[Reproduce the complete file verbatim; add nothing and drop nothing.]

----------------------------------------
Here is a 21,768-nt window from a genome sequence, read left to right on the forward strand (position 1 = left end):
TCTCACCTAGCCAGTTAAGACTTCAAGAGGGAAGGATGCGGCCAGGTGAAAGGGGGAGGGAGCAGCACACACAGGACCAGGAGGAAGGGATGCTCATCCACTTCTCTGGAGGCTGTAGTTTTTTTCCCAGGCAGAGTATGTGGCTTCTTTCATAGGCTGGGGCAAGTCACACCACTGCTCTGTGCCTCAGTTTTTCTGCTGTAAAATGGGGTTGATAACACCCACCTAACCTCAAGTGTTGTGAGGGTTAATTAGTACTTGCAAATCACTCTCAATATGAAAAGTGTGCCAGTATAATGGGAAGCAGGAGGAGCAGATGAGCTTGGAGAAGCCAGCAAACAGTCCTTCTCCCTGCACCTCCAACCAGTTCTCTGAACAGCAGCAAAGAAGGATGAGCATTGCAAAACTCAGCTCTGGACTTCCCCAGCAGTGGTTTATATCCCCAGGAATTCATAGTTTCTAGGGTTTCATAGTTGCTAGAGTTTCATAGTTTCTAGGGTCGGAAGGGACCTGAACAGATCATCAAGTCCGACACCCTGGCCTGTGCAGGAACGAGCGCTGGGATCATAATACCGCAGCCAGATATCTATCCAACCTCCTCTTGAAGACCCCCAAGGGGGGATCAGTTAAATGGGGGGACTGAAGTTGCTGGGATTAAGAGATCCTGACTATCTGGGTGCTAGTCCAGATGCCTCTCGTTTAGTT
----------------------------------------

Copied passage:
Here is a 21,768-nt window from a genome sequence, read left to right on the forward strand (position 1 = left end):
TCTCACCTAGCCAGTTAAGACTTCAAGAGGGAAGGATGCGGCCAGGTGAAAGGGGGAGGGAGCAGCACACACAGGACCAGGAGGAAGGGATGCTCATCCACTTCTCTGGAGGCTGTAGTTTTTTTCCCAGGCAGAGTATGTGGCTTCTTTCATAGGCTGGGGCAAGTCACACCACTGCTCTGTGCCTCAGTTTTTCTGCTGTAAAATGGGGTTGATAACACCCACCTAACCTCAAGTGTTGTGAGGGTTAATTAGTACTTGCAAATCACTCTCAATATGAAAAGTGTGCCAGTATAATGGGAAGCAGGAGGAGCAGATGAGCTTGGAGAAGCCAGCAAACAGTCCTTCTCCCTGCACCTCCAACCAGTTCTCTGAACAGCAGCAAAGAAGGATGAGCATTGCAAAACTCAGCTCTGGACTTCCCCAGCAGTGGTTTATATCCCCAGGAATTCATAGTTTCTAGGGTTTCATAGTTGCTAGAGTTTCATAGTTTCTAGGGTCGGAAGGGACCTGAACAGATCATCAAGTCCGACACCCTGGCCTGTGCAGGAACGAGCGCTGGGATCATAATACCGCAGCCAGATATCTATCCAACCTCCTCTTGAAGACCCCCAAGGGGGGATCAGTTAAATGGGGGGACTGAAGTTGCTGGGATTAAGAGATCCTGACTATCTGGGTGCTAGTCCAGATGCCTCTCGTTTAGTT